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Dear Journal, (Absolute & Relative Location)

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Introduction

Dear Journal, (Absolute & Relative Location) Day 1 - August 2, 2005. I've arrived in Australia this morning. What a flight! It took me 11 hours, and I feel like sleeping but it's only mid-day. The time zone difference is at its max with Australia being 19 hours ahead of Vancouver. Geez, it's going to take me all week to get over this jet lag. Not only is the time backwards, but also when you flush the water spins the opposite way, makes me feel sorta homesick. Though in the southern hemisphere and eastern hemisphere, here lies Sydney at 33 55�S, 151 10E�, one of the most magnificent places on the face of the earth, in my opinion. Its been three years since my last visit to Sydney, I came here last as just a vacation to run away from the ordinary. Melbourne compared to Sydney, which Sydney is just 600km in the northeast direction, is slightly smaller than Sydney, and they are dual primate cities in Australia. I prefer Sydney mainly because of the site of the beautiful Sydney Opera House, and its proximity to the Tasmen Sea. Also Sydney, being on the east coast of Australia, experiences better climatic conditions, more temperate. Anyway, its scorching hot anywhere in Australia right about now, god bless the tilting of the earth to make my vacation so toasty. Good night/good morning, or whatever it may be, Christine Yablonka Dear Journal, (Place: Physical & Human Description) Day 2 - August 3, 2005. ...read more.

Middle

I arrived at my hotel in the CBD of Sydney, called (this is an original name) Sydney Hotel, and fell into bed with the Sydney skyline in my mind. Nite, Christine Yablonka Dear Journal, (Human & Environmental Interactions) Day 3 - August 4th, 2005. Even with all the protection and importance placed on the perseverance of nature in Sydney slowly tree by tree, its disappearing. The outback is being destroyed due to its popularity in the tourism industry as more and more people travel through it. Not only are the sandland country being destroyed, but more beaches become public, and become surrounded by highrise hotels, and the neighbouring bushland is destroyed to make room for summer housing. It's a sad prospect I believe, you want to share the beauty with the world, but in the end you just end up destroying it. I always thought that Sydney was perfect city when it comes to the preservation of important green space in the city, or example the Botanical Gardens, and the Ku-ring-gai Chase National Park which contains most of Sydney's northern part, but Sydney has its share of problems as I learned as I visited a museum in the CBD. For example, industrial development in rural areas are contaminating sources of water and food of the surrounding wildlife, and the danger associated with the Great Barrier Reef , which is about 100km north of Sydney, where the largest coral reef in the world is being threatened by an increase of ships, and tourism. ...read more.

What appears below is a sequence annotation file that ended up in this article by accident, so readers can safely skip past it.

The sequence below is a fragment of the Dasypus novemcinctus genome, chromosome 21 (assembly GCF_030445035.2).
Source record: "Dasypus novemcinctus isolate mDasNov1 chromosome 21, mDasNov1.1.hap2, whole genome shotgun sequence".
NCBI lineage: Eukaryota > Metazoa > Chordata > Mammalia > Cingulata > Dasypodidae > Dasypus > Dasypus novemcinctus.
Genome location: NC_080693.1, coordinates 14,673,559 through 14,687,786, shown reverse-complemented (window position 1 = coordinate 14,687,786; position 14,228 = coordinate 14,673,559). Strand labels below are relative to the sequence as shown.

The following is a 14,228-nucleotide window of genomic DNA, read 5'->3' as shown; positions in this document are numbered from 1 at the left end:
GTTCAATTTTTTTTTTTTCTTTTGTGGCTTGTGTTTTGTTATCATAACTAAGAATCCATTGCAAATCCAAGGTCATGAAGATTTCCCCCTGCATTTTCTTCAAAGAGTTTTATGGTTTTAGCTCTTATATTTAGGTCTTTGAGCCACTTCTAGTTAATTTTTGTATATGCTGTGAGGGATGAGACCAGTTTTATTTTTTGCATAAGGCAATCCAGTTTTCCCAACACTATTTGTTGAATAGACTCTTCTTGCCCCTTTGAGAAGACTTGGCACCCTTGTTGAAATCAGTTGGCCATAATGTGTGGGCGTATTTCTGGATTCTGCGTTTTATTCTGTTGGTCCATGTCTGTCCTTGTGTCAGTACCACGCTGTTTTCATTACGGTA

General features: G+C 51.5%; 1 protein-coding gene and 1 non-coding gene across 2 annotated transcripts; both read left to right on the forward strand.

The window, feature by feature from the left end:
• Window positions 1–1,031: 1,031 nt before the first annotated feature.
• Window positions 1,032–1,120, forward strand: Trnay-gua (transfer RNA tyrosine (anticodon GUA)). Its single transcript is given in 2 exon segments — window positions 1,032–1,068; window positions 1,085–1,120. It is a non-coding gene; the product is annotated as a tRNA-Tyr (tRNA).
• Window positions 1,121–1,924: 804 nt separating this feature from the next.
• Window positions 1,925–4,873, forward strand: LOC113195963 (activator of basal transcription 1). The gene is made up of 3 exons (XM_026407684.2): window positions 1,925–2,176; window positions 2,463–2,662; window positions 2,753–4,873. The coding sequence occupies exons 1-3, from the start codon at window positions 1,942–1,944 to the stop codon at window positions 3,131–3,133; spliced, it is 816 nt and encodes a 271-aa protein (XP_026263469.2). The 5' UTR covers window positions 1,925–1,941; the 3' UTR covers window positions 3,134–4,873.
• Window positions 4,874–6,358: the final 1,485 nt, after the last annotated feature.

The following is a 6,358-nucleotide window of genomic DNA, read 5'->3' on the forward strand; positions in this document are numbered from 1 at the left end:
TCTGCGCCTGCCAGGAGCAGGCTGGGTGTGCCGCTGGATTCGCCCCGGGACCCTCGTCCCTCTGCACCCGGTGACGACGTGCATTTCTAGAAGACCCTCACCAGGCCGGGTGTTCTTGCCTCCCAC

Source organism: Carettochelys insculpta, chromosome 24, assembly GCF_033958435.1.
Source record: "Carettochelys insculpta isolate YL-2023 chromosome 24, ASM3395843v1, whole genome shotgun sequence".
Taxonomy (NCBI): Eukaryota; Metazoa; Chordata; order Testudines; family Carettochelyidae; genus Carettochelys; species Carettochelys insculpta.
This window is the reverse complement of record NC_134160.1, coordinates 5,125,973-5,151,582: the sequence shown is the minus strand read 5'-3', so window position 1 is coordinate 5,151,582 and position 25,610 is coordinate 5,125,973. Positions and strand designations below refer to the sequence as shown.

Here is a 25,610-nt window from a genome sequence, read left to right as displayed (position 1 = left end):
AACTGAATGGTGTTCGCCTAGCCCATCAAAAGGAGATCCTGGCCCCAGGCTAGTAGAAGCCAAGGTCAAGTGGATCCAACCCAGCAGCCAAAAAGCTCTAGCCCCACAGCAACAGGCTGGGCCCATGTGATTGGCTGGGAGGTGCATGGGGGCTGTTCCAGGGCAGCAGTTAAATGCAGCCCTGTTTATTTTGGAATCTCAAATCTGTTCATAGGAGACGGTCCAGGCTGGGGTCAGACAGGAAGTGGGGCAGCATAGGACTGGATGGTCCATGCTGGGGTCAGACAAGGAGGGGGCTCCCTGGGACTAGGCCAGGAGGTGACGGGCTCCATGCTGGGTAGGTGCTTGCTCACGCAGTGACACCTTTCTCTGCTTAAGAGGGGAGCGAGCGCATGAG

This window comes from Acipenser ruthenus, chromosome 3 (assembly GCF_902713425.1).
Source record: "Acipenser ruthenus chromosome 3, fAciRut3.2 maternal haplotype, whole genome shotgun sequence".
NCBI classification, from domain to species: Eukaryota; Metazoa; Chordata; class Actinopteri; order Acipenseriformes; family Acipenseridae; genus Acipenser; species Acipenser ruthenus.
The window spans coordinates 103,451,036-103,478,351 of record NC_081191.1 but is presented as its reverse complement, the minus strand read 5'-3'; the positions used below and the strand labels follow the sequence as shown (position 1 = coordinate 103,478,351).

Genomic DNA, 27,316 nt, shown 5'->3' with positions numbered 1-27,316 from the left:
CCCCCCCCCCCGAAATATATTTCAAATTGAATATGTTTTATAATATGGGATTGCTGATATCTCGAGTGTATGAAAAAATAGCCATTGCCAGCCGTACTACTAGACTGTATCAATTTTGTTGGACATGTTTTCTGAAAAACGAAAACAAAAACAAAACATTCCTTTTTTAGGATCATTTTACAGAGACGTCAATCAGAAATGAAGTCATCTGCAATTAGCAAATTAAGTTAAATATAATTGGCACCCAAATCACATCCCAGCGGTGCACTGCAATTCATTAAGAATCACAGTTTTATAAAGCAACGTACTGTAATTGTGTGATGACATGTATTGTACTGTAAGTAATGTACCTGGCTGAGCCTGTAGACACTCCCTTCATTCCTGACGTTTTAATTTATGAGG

Conclusion

There were many ways to choose from as there is extensive railway systems that take people from all the suburbs into the city's downtown, and even a monorail between the CBD and darling harbour, both of these scuttling thousands of workers (number of workers: agriculture 5%, industry 22%, services 73%) everyday to and from work. There are also state operated ferries carrying people from Port Jackson, Manly, North Shore, Circular Quay, and as far west as Parramatta. As for roads and highways in Sydney, you'd be surprise to find that there aren't many. The city has taken a standing to focus away from the use of individual cars, and give money into its growing cheap public transportation. In face the first freeway, and only one, was built in 1968 called Warringah Expressway, and there is only one tunnel built in 1992, only to relieve traffic congestion on the Sydney Harbour Bridge...its called the Sydney Tunnel...they really have inventive names. Transportation to the rural areas aren't really important as 85% of the population lives in the suburbs. Transportation in information is just the same as in Canada, TV, newspapers, word of mouth, and internet (9.47 million people have internet). So taking all this into account I decided to take the train system. The train took me north to Hornby, then around to Parramatta, and back into the CBD. After this adventure I was 2 hours away from my plane departure at Sydney's largest airport, Kingsford Smith International. So I bid farewell to Australia, and the beautiful and informative city of Sydney, New South Wales. Christine Yablonka ...read more.

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